Brazilian Aircraft Assist Firefighting in Chile

Taciana Moury

At the end of January, Chile faced large-scale forest fires in the south-central part of the country. According to reports by Chile’s National Forestry Service, more than 1,500 homes were destroyed, and 467,000 were impacted by the fires, which left 11 dead and affected 6,000 people. Brazil, together with other countries, sent reinforcements to fight the fire.

Brazilian support was provided by two C-130 Hercules planes from the 1st Troop Transport Group of the Brazilian Air Force, which flew out on January 29th, specially equipped to contain the blaze. According to General Mozart de Oliveira Farias, the commander of the 11th Air Wing who coordinated this mission, it is important to stand in solidarity with partner nations in the South American context. “These missions tighten our bonds of friendship and deepen our mutual collaboration,” Gen. Mozart stated.

Members of the FAB remained in Chile until February 9th. Over the course of the mission, they flew 48 flights, totaling 23 hours and 50 minutes of flying time, not factoring in the transfer time between Brazil and Chile. In each run, the planes dropped 11,400 liters of water, releasing approximately 547,000 liters in total.

Forest fires

When the Brazilian C-130s arrived at the fires’ location, there were already other planes engaged in attacking their focal points, as well as fire brigade members who were operating on land. For Lieutenant Colonel Marcelo da Silva Ribeiro, commander of the Troop Transport Group, 1st Squadron, a high degree of coordination was needed to use the equipment. “This activity was carried out effectively and within safety margins.”

Chile’s dry weather and strong winds presented additional difficulties, according Lt. Col. Ribeiro. “Some focal points came close to inhabited areas, and we then had to redouble our focus during the drops to keep from damaging buildings or injuring people,” he said.

Captain Douglas Luna Lopes da Costa, a member of the FAB team, recalled that at Concepción the blaze had several outbreaks with large distances between them, which required many takeoffs from different sectors. “Intense coordination was needed with all the aircraft in flight, and with the teams that were operating on the ground. But it all worked out in the end.”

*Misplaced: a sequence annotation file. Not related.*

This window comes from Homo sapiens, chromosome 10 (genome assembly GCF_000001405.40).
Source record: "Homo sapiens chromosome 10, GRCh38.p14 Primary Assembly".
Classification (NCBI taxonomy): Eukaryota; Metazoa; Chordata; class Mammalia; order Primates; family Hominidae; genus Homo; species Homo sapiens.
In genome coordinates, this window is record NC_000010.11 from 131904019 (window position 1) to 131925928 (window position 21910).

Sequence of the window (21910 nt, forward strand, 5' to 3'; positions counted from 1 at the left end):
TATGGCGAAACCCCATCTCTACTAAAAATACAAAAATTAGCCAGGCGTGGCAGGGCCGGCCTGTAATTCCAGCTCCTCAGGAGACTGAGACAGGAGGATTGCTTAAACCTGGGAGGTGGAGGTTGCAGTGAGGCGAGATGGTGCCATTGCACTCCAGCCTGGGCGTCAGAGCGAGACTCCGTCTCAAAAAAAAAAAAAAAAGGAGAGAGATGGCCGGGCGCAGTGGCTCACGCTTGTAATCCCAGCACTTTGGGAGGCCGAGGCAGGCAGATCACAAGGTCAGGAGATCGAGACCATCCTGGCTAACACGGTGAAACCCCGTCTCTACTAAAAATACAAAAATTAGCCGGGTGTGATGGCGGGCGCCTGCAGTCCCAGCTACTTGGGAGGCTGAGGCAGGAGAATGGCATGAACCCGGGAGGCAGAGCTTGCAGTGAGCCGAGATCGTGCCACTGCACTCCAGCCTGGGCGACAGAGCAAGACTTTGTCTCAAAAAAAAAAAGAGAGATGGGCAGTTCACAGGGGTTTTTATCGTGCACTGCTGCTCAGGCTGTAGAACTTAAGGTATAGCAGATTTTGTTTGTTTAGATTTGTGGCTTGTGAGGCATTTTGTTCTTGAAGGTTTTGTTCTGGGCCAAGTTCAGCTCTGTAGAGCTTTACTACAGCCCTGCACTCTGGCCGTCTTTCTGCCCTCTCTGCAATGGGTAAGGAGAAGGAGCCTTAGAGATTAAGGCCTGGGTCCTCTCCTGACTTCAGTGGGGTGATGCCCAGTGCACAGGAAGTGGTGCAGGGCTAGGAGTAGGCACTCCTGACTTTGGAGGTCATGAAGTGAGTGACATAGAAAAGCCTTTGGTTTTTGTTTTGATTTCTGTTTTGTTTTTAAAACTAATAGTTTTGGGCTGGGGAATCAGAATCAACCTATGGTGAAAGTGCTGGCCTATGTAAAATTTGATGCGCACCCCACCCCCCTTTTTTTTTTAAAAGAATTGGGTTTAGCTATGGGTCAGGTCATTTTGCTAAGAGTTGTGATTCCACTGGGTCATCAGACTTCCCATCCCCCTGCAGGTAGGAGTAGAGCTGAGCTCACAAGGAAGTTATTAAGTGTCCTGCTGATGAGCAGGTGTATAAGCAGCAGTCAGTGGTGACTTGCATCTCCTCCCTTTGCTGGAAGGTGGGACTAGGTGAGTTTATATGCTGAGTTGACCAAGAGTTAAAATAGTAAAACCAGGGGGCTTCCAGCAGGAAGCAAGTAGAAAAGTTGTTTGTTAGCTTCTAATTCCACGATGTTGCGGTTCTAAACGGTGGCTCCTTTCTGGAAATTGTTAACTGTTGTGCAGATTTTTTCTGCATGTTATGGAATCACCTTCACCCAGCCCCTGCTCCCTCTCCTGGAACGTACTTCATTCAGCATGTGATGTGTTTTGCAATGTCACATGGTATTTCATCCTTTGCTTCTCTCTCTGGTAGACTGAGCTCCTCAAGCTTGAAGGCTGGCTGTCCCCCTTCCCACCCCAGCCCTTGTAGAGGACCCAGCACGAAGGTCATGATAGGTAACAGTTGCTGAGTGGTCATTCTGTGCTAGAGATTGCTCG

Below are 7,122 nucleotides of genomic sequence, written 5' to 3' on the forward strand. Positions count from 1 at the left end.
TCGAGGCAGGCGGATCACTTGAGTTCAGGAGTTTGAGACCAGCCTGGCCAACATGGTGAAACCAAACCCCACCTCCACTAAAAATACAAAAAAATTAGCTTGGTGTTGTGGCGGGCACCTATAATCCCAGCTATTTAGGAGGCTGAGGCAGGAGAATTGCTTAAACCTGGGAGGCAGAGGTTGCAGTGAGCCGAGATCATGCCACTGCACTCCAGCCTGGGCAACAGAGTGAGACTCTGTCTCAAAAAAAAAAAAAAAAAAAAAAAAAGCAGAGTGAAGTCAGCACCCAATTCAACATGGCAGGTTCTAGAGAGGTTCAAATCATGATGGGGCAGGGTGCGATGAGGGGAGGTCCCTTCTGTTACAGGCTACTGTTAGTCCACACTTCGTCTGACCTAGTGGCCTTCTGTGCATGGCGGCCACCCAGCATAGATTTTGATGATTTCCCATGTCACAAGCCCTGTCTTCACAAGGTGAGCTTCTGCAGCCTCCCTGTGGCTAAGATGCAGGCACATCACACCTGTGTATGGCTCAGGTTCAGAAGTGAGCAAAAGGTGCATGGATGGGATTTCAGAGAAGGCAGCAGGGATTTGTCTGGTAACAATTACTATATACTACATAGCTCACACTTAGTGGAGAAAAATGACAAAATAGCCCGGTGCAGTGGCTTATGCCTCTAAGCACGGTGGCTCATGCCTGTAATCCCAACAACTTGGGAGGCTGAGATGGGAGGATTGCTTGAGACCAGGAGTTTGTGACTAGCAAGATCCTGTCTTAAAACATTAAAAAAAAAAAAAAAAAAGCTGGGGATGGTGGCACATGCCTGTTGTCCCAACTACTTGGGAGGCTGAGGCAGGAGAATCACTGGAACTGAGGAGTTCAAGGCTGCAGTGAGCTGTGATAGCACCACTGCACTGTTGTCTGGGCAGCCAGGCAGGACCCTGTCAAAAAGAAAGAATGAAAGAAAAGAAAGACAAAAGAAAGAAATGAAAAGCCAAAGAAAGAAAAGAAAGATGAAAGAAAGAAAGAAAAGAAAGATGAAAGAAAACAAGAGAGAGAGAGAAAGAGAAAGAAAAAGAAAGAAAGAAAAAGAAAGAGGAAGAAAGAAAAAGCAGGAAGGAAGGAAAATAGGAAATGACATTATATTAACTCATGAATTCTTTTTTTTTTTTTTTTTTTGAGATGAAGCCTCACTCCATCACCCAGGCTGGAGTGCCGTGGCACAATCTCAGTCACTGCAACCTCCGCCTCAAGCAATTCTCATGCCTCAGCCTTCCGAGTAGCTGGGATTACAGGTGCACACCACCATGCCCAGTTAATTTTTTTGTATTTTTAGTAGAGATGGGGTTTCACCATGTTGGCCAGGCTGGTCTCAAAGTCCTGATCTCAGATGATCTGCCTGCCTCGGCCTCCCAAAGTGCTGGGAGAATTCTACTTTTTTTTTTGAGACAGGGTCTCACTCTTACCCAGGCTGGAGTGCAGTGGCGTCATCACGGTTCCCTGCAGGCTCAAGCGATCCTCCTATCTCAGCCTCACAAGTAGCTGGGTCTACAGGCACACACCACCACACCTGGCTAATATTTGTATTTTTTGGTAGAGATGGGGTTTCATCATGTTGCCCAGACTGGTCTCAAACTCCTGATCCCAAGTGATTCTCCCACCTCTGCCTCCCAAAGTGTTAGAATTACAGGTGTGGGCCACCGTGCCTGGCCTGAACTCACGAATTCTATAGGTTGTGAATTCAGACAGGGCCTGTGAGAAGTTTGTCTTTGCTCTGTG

The Brazilian team comprised 27 service members who held to a daily 14-hour schedule divided into two shifts. Two crews ran missions from 07:30 to 13:30 and from 13:30 to 21:30. “During these flights, the drops had to be highly precise, to keep from causing collateral damage,” Capt. Lopes noted.

Lt. Col. Ribeiro highlighted the support and infrastructure that Chile made available to the teams fighting the fire. “The effective coordination and actions taken by local government agencies contributed to the success of the operation,” the squadron commander said.

During the period in which the Brazilian team aided in the firefighting, the recognition and gratitude shown by the Chilean people served as an incentive for the work and dedication of the FAB members. “The people’s reaction was fundamental. Residents always came by to thank us. They remembered that due to our assistance, we were keeping the fire from reaching and engulfing their homes,” Capt. Lopez revealed.

The Chilean government estimates that the cost of fighting the fire was $26.5 million. According to reports published by France Press news agency, $333 million will be spent to completely rebuild the affected area.

MAFFS System

One of the FAB’s C-130 Hercules planes used in this mission had in-flight firefighting equipment. The Modular Airborne Fire Fighting System (MAFFS) has five water tanks. Two pipes extend from the rear door of the C-130, and water is dropped on predetermined areas from an average height of 150 feet. According to Lt. Col. Ribeiro, the plane’s versatility, despite its size, allows it to do low-speed, high-altitude flights within a decent safety margin.

The other aircraft was also equipped with materials to support the mission, such as a compressor, pools to supply water to the aircraft, and maintenance equipment. According to Gen. Mozart, this configuration made it possible to maintain the C-130s’ operational availability. “We sent a team that included specialists from the various systems so they could perform maintenance services on their own, thereby facilitating coordination during the mission.”

For Capt. Lopez, taking part in these firefighting missions helps maintain the crew members’ operational efficiency. “This is an opportunity to put into practice all the instruction we receive over the course of countless training operations. This Chilean mission demanded a lot of ability and focus by all crew members, and it did not let the crew doubt any in-flight procedures to be followed,” said Capt. Lopez, who took part in a similar mission in Chile in 2014, and in Lençóis, in the Brazilian state of Bahia in December 2015.


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